[email protected], or via fax to (202) 616-6695. The Mail 
Referral Unit will forward the request to the component(s) that it 
determines to be most likely to maintain the records that are sought.
    (3) A requester who is making a request for records about himself 
or herself must comply with the verification of identity provision set 
forth in subpart D of this part.
    (4) Where a request for records pertains to a third party, a 
requester may receive greater access by submitting either a notarized 
authorization signed by that individual or a declaration made in 
compliance with the requirements set forth in 28 U.S.C. 1746 by that 
individual authorizing disclosure of the records to the requester, or 
by submitting proof that the individual is deceased (e.g., a copy of a 
death certificate or an obituary). As an exercise of administrative 
discretion, each component can require a requester to supply additional 
information if necessary in order to verify that a particular 
individual has consented to disclosure.
    (b) Description of records sought. Requesters must describe the 
records sought in sufficient detail to enable Department personnel to 
locate them with a reasonable amount of effort. To the extent possible, 
requesters should include specific information that may assist a 
component in identifying the requested records, such as the date, title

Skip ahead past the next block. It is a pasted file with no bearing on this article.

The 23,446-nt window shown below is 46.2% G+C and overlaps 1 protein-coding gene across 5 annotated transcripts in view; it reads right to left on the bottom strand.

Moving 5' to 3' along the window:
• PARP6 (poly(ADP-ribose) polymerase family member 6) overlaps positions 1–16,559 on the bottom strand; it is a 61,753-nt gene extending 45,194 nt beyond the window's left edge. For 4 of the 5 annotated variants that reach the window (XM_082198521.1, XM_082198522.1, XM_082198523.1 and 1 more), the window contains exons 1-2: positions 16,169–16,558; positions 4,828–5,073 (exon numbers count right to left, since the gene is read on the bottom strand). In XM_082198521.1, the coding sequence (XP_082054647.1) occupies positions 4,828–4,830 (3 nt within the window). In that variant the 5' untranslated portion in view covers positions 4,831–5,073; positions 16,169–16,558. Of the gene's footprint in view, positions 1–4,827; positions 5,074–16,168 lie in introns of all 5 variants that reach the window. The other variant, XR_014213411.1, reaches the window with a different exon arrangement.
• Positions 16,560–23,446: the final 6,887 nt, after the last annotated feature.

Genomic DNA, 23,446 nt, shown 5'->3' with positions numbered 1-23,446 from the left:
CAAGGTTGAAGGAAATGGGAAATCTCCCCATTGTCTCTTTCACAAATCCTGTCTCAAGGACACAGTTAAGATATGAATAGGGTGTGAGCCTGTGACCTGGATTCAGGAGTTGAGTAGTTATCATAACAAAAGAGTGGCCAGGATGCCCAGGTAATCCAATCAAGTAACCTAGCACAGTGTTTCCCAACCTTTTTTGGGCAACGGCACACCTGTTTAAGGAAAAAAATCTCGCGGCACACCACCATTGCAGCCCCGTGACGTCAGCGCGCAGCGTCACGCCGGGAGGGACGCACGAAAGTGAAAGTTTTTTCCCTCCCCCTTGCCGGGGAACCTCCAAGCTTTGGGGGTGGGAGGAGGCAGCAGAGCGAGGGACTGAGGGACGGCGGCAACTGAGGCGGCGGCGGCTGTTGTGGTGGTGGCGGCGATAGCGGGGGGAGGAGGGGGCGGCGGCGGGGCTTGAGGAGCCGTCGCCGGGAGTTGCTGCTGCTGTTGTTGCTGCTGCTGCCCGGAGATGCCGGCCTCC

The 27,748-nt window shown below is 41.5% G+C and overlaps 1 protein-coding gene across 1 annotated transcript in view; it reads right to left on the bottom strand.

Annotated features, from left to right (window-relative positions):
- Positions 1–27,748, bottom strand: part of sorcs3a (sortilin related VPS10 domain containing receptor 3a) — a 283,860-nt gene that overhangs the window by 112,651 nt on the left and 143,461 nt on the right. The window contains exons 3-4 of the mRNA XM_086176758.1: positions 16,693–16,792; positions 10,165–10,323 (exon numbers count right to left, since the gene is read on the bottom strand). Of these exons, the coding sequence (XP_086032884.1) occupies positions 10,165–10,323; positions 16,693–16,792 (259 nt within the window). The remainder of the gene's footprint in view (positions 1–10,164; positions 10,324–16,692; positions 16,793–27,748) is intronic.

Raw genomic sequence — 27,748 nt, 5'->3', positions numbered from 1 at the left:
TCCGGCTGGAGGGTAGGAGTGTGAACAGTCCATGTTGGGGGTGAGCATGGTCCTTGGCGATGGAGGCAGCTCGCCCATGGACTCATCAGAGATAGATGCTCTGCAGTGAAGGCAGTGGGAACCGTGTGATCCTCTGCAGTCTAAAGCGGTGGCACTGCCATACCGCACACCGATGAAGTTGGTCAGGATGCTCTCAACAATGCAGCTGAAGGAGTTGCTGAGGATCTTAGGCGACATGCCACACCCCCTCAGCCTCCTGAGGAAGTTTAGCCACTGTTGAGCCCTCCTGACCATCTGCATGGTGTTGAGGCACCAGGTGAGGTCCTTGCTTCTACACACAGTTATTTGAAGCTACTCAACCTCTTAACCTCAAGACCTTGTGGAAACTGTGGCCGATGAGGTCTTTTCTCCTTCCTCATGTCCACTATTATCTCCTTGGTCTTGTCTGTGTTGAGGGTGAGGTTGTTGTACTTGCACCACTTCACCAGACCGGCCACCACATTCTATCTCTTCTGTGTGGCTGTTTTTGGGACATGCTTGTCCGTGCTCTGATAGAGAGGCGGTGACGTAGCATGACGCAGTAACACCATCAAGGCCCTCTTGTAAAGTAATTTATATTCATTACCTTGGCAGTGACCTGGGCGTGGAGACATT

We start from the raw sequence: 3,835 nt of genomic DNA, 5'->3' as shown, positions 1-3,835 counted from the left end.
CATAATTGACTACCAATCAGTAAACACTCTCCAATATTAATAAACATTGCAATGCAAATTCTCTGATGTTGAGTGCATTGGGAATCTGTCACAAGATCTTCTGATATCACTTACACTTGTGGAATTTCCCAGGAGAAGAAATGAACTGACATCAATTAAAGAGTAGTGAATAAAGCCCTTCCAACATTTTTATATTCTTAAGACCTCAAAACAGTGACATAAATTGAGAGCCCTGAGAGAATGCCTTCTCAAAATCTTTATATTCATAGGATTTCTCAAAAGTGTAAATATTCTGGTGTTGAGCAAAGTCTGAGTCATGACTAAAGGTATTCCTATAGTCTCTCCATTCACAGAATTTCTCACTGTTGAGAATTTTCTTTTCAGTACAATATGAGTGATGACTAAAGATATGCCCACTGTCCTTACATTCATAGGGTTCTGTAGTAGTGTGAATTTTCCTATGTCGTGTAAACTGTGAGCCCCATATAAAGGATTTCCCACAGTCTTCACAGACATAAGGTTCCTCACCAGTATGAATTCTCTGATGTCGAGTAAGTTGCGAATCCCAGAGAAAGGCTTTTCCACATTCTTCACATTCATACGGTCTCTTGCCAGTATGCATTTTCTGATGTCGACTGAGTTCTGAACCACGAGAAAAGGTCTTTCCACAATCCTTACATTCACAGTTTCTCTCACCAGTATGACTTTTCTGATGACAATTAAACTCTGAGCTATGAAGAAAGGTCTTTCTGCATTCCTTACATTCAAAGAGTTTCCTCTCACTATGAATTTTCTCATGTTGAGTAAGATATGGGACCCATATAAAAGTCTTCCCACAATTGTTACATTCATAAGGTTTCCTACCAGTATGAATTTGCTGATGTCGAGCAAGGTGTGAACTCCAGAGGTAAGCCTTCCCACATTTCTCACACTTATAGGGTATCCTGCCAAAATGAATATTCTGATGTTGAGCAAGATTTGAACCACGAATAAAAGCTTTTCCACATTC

or name, author, recipient, subject matter of the record, case number, 
file designation, or reference number. Requesters should refer to 
Appendix I to this part for additional, component-specific 
requirements. In general, requesters should include as much detail as 
possible about the specific records or the types of records that they 
are seeking. Before submitting their requests, requesters may contact 
the component's FOIA contact or FOIA Public Liaison to discuss the 
records they are seeking and to receive assistance in describing the 
records. If after receiving a request a component determines that it 
does not reasonably describe the records sought, the component shall 
inform the requester what additional information is needed or why the 
request is otherwise insufficient. Requesters who are attempting to 
reformulate or modify such a request may discuss their request with the 
component's designated FOIA contact, its FOIA Public Liaison, or a 
representative of the Office of Information Policy (``OIP''), each of 
whom is available to assist the requester in reasonably describing the 
records sought. If a request does not reasonably describe the records 
sought, the agency's response to the request may be delayed.